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There is little qualitative research on the type of weight loss counseling patients prefer from their physicians and whether preferences differ by race. White and AA women appeared to internalize weight stigma differently. AA participants spoke about their pride and positive body image, while white women more frequently expressed self-deprecation and feelings of depression.
Despite these differences, both groups of women desired similar physician interactions and weight management counseling, including: 1 giving specific weight loss advice and individualized plans for weight management; 2 addressing weight in an empathetic, compassionate, nonjudgmental, and respectful manner; and 3 providing encouragement to foster self-motivation for weight loss. While both AA and white women desired specific strategies from physicians in weight management, some white women may first need assistance in overcoming their stigma, depression and low self-esteem before attempting weight loss.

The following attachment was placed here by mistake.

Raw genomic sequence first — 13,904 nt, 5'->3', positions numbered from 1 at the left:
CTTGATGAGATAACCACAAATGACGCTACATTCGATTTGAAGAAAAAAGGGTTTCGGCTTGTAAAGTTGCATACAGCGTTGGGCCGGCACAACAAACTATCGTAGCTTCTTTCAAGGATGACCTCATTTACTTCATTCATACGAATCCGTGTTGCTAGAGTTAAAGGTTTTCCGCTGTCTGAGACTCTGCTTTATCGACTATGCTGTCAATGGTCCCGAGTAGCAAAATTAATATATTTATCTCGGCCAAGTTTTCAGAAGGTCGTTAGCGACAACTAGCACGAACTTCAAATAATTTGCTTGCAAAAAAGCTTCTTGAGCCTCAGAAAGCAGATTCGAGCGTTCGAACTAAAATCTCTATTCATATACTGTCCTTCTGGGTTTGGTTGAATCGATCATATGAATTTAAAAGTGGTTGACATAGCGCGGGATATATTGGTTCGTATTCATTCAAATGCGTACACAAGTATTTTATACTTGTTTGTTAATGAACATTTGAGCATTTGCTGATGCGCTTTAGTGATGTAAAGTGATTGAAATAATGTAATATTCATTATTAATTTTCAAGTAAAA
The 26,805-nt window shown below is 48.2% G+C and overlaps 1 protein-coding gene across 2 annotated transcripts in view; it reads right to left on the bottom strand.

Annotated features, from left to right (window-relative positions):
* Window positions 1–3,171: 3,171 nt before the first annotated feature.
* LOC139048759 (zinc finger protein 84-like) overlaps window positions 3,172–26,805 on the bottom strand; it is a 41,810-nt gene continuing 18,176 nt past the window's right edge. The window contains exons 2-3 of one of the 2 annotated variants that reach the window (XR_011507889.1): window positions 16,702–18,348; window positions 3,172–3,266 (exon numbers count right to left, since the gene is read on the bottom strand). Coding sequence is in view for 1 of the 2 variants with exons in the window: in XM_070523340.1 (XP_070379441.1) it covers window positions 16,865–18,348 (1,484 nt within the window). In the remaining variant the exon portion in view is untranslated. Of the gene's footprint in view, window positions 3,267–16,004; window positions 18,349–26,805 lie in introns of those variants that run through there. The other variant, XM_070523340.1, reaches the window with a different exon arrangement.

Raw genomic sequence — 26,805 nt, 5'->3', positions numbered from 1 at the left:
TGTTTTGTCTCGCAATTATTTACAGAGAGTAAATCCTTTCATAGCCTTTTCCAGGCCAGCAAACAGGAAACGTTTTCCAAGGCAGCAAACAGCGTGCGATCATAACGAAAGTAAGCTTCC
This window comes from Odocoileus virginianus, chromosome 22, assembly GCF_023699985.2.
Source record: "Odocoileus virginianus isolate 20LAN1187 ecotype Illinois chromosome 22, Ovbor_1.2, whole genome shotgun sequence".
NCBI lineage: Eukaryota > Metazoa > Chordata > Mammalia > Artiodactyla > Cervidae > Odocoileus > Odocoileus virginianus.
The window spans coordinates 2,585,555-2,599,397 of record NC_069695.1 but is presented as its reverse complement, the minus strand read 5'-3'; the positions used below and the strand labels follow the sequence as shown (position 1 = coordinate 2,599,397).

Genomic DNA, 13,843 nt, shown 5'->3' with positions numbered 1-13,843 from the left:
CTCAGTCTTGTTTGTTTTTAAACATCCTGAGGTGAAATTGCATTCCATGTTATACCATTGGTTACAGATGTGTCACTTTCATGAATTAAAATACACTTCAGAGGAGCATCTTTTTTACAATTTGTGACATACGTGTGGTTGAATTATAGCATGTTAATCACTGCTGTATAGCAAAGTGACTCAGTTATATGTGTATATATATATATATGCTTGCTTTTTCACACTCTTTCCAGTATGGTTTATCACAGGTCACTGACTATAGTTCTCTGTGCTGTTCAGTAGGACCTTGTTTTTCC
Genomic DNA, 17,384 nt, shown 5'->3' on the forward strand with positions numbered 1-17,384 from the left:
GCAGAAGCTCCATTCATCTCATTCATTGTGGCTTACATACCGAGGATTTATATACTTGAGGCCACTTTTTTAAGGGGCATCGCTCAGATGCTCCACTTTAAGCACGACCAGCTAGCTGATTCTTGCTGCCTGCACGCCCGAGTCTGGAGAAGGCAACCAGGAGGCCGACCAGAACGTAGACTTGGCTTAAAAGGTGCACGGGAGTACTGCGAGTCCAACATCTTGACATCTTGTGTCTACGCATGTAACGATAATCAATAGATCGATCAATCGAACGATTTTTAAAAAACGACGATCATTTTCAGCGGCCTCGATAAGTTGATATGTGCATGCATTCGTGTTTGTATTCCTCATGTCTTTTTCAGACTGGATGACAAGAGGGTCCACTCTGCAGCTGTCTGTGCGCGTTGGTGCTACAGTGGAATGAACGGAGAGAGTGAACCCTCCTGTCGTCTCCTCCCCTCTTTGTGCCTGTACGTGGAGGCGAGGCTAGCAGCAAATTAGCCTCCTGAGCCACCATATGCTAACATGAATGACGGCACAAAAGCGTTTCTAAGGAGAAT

The U. Preventive Services Task Force recommends that physicians screen all patients for obesity and offer or refer obese patients to intensive multicomponent behavioral interventions. Cultural differences in attitudes toward obesity among white and AA women may affect their desires and expectations regarding physician interactions and counseling strategies in the management of weight loss.
Compared to obese white women, obese AA women tend to under perceive their weight 10 — 13 and have more satisfaction with and acceptance for a larger body size. Data came from semi-structured in-depth interviews of 33 white and AA women, conducted between March and August in New Jersey, all of whom were enrolled in a parent qualitative study focusing on barriers to breast and cervical cancer screening among obese women.